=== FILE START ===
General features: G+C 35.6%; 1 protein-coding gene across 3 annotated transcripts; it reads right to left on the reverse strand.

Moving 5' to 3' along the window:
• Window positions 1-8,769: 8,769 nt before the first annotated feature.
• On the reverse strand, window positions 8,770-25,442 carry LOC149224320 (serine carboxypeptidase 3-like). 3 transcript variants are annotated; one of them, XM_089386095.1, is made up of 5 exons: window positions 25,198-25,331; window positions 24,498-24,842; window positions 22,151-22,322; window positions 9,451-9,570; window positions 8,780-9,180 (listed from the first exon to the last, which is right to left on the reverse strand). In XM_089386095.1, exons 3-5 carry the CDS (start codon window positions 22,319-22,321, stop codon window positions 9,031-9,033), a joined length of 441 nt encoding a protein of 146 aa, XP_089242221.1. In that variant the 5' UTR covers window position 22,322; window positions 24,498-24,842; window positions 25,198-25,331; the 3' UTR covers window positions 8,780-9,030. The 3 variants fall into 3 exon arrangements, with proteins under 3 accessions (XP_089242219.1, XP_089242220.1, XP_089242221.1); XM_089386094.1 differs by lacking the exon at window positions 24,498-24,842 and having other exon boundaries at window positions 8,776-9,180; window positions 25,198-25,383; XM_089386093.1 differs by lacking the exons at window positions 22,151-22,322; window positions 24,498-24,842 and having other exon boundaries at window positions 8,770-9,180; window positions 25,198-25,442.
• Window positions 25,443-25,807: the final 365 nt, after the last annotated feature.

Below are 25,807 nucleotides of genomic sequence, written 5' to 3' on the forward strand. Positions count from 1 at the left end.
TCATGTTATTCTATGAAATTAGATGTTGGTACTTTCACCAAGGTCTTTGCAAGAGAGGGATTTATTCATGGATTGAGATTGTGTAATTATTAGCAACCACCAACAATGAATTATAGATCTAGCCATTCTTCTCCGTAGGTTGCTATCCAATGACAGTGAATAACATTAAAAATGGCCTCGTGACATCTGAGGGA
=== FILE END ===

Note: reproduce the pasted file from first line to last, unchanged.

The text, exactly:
General features: G+C 35.6%; 1 protein-coding gene across 3 annotated transcripts; it reads right to left on the reverse strand.

Moving 5' to 3' along the window:
• Window positions 1-8,769: 8,769 nt before the first annotated feature.
• On the reverse strand, window positions 8,770-25,442 carry LOC149224320 (serine carboxypeptidase 3-like). 3 transcript variants are annotated; one of them, XM_089386095.1, is made up of 5 exons: window positions 25,198-25,331; window positions 24,498-24,842; window positions 22,151-22,322; window positions 9,451-9,570; window positions 8,780-9,180 (listed from the first exon to the last, which is right to left on the reverse strand). In XM_089386095.1, exons 3-5 carry the CDS (start codon window positions 22,319-22,321, stop codon window positions 9,031-9,033), a joined length of 441 nt encoding a protein of 146 aa, XP_089242221.1. In that variant the 5' UTR covers window position 22,322; window positions 24,498-24,842; window positions 25,198-25,331; the 3' UTR covers window positions 8,780-9,030. The 3 variants fall into 3 exon arrangements, with proteins under 3 accessions (XP_089242219.1, XP_089242220.1, XP_089242221.1); XM_089386094.1 differs by lacking the exon at window positions 24,498-24,842 and having other exon boundaries at window positions 8,776-9,180; window positions 25,198-25,383; XM_089386093.1 differs by lacking the exons at window positions 22,151-22,322; window positions 24,498-24,842 and having other exon boundaries at window positions 8,770-9,180; window positions 25,198-25,442.
• Window positions 25,443-25,807: the final 365 nt, after the last annotated feature.

Below are 25,807 nucleotides of genomic sequence, written 5' to 3' on the forward strand. Positions count from 1 at the left end.
TCATGTTATTCTATGAAATTAGATGTTGGTACTTTCACCAAGGTCTTTGCAAGAGAGGGATTTATTCATGGATTGAGATTGTGTAATTATTAGCAACCACCAACAATGAATTATAGATCTAGCCATTCTTCTCCGTAGGTTGCTATCCAATGACAGTGAATAACATTAAAAATGGCCTCGTGACATCTGAGGGA